No evidence for differential survival or predation between sympatric color morphs of an aposematic poison frog
Because variation in warning signals slows down the predator education process, aposematic theory predicts that animal warning signals should be monomorphic. Yet, warning color polytypisms are not uncommon in aposematic species. In cases where warning signal variants are separated geographically, adaptation to local predators could explain this variation. However, this cannot explain the persistence of sympatric polymorphisms in aposematic taxa. The strawberry poison frog (Oophaga pumilio) exhibits both allopatric and sympatric warning color variation in and around the Bocas del Toro archipelago of Panama. One explanation that has been proposed for the rapid diversification of O. pumilio coloration in this archipelago is low predation; if island populations have few predators, stabilizing selection would be relaxed opening the door for diversification via selection or genetic drift. Using a combination of mark-recapture and clay model studies, we tested for differences in survival and predation among sympatric red and yellow color morphs of O. pumilio from Bastimentos Island. We found no evidence for differential survival or predation in this population, despite the fact that one morph (red) is more common and widely distributed than the other (yellow). Even in an area of the island where the yellow morph is not found, predator attack rates were similar among morphs. Visual modeling suggests that yellow and red morphs are distinguishable and conspicuous against a variety of backgrounds and by viewers with different visual systems. Our results suggest that general avoidance by predators of red and yellow, both of which are typical warning colors used throughout the animal kingdom, may be contributing to the apparent stability of this polymorphism.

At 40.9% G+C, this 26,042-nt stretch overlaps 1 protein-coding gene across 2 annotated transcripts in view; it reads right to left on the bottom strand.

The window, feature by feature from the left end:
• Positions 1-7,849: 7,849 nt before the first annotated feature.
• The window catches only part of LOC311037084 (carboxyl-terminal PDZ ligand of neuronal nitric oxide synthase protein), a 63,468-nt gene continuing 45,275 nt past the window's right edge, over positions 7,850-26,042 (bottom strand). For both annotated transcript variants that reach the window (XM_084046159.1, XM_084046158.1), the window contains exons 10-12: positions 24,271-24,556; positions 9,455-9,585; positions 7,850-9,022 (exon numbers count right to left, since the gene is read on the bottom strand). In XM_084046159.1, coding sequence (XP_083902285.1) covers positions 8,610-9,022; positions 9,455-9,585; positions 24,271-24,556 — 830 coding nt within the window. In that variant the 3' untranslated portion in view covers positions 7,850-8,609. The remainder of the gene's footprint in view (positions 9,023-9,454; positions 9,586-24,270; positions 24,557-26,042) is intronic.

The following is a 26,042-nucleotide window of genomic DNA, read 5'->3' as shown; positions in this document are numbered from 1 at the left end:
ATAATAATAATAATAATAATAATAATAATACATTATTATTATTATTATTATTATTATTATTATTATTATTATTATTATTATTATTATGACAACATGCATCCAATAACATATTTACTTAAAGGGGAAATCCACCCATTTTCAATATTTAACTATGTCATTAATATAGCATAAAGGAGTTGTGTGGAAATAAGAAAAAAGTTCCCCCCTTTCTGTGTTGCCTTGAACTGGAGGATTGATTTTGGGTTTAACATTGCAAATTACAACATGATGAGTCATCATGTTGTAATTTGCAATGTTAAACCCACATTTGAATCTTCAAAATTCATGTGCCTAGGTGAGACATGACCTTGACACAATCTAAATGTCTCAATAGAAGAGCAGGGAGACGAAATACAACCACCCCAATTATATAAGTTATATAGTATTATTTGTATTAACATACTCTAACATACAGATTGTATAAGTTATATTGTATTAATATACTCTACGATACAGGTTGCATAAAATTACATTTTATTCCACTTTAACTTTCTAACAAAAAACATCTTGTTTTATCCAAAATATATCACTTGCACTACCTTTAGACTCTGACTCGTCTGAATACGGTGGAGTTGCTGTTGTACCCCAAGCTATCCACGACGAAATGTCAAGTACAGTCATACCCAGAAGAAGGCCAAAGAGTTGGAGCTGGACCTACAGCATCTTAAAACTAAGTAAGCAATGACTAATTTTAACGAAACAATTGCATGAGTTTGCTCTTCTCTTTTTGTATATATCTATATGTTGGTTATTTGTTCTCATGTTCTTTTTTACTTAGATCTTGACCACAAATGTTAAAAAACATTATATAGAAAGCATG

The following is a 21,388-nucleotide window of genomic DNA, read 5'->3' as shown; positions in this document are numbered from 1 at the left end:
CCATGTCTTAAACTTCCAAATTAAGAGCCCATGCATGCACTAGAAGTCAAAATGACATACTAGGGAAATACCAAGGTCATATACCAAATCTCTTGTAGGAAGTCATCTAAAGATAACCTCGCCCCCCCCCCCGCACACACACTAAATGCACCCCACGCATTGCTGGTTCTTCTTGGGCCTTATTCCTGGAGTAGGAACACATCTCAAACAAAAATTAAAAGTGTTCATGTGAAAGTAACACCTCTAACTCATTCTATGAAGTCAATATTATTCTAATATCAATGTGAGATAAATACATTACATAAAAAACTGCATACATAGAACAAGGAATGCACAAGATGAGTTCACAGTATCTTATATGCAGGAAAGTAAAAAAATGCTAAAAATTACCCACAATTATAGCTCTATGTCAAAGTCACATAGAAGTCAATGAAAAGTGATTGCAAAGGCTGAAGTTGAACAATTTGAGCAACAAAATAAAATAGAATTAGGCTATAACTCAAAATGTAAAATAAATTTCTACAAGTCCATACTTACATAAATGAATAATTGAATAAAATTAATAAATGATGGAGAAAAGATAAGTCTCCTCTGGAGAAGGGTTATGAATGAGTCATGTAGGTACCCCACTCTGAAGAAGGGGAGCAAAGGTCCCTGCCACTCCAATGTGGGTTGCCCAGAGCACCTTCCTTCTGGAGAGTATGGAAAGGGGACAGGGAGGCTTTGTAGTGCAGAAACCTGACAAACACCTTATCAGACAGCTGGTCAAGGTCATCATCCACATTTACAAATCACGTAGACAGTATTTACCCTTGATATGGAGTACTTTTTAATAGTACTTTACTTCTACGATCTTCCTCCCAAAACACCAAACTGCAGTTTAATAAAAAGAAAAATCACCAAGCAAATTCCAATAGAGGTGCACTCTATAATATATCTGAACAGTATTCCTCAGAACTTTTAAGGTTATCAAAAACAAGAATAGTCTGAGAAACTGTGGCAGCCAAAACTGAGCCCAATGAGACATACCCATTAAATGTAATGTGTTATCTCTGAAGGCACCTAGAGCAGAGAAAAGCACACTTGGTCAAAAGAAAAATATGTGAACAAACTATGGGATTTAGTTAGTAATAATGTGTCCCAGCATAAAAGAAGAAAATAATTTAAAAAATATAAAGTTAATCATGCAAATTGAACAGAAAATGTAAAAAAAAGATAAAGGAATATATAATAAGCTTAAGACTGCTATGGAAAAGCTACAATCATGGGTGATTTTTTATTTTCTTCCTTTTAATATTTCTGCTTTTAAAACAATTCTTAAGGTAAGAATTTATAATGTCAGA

KeywordsColor polymorphism Polytypism Aposematism Bocas del Toro Dendrobates pumilio Predation Survival
We thank Narissa Bax, Sebastian Castillo, Ricardo Cossio, Anisha Devar, Deyvis Gonzalez, Eli Hornstein, Danny Lenger, Tom Richards, Becky Richards, Eric Rightley, Tracy Stetzinger, Geoff Zawacki and Amanda Zellmer for help with the mark-recapture study and to Anisha Devar for help with the predation experiment. The STRI provided logistical support for this project and we are particularly grateful to Gabriel Jacome and Plinio Gondola of the Bocas del Toro Field Station. This study was financially supported by short-term fellowships from STRI to CLRZ and JY, postdoctoral fellowships from the National Science Foundation (Award No. 0801165) and the University of California President’s office to CLRZ, and a Tulane Dean’s grant to HPSB. The Panamanian National Authority for the Environment (ANAM) provided research permission for this study. This work complied with IACUC protocols (University of Michigan No. 09765, Tulane University No. 0832 and STRI No. 2007-17-12-15-07).
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